US says oil inventories declined but not as much expected

by Douglas Stevenson Julio 10, 2016, 3:23

U.S. crude's West Texas Intermediate (WTI) futures settled up 27 cents at US$45.41, compared with an earlier drop to US$44.77 and a high of US$45.97. The report further revealed that refined product inventories - gasoline and distillate - both decreased from their previous week levels.

Instability in Nigeria and bargain hunting in the wake of a collapse in the previous session help push oil higher Friday, though the rally may be short lived.

U.S. commercial crude stocks fell by 2.22-million barrels to 524.35-million barrels, according to the Energy Information Administration (EIA).

"The API report modified expectations and when they were not met, oil sold off", said Williams.

However, he cautioned: "We still think there is a surplus in the market". The grade fell $2.29 to settle at $45.14 on Thursday, the lowest since May 10.

Asian benchmark Singapore gasoline margins GL92-SIN-CRK have slumped more than 86 percent this year to just $2.28 barrels, the lowest since the fourth quarter of 2013.

Only recently have pump prices begun to increase after a steep falloff.

Preliminary weekly data showed USA production fell by 194,000 barrels per day, primarily due to declines in Alaska's output. CVX, +1.67% facilities in the country, said Williams.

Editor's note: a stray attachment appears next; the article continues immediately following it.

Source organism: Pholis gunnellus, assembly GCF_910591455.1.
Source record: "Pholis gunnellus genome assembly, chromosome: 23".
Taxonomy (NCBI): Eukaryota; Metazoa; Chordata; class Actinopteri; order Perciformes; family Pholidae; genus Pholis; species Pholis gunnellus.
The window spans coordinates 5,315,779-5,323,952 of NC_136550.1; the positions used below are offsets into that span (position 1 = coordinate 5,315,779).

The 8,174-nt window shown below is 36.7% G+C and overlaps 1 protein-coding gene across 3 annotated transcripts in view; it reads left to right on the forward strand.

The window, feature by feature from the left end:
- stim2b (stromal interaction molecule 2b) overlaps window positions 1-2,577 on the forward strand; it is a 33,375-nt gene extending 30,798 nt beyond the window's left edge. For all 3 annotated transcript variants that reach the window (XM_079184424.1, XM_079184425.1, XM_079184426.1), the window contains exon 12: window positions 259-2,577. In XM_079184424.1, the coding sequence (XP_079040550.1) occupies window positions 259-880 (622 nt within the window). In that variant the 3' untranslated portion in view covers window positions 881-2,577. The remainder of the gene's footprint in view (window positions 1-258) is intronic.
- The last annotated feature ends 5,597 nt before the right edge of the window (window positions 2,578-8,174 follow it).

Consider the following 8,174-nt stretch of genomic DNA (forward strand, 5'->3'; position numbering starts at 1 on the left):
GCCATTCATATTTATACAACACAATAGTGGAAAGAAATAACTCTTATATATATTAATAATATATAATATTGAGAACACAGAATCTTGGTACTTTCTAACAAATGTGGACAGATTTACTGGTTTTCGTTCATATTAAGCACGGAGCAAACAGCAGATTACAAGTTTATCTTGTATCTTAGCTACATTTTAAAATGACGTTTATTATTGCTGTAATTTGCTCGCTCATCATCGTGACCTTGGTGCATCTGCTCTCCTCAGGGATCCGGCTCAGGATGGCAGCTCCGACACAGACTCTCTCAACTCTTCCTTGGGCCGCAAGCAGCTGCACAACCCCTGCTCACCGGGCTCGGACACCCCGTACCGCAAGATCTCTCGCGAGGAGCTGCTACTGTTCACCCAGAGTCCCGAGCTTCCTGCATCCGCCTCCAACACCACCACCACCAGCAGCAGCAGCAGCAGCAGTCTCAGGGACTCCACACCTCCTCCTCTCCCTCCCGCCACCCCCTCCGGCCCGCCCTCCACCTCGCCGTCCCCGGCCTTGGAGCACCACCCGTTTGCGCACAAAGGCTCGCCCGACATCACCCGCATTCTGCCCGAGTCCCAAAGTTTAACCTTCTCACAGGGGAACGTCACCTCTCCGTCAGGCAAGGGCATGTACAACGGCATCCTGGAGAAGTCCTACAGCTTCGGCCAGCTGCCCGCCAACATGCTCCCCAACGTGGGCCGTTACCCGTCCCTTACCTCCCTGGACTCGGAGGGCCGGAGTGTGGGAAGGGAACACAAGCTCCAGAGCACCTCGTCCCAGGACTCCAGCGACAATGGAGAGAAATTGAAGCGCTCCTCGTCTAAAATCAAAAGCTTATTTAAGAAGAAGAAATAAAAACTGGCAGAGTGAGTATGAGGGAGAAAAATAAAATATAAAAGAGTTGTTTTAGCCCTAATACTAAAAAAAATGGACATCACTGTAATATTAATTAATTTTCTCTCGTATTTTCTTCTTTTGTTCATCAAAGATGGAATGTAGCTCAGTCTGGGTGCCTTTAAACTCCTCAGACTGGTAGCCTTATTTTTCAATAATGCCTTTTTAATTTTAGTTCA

The oil complex pushed higher overnight before flipping into the red following the EIA's report of a modest crude drawdown. For frame of reference, market analysts calculate that for every 1% that supply exceeds demand, oil prices fall roughly 20-25% although the current market dislocation has already been priced in.

"We have been seeing pretty consistent declines in crude oil inventories and, with regards to that end of the market, that is pretty positive", Angus Nicholson, a markets analyst in Melbourne at IG Ltd., said by phone.

Government data Thursday will show U.S. crude supplies declined last week, according to a Bloomberg survey. Though the US economy appears to be in fairly rosy shape, the Fed is not expected to raise interest rates again soon.

The leading global management consultancy firm McKinsey Global Institute says its latest research "suggests lower long-term growth in demand for oil than previously forecast", and cautions the industry to take "a fresh, critical look at energy investments".

The time frame for that is hard to predict, he said, but it could be "as little as a couple of weeks, to a much as a couple of months".

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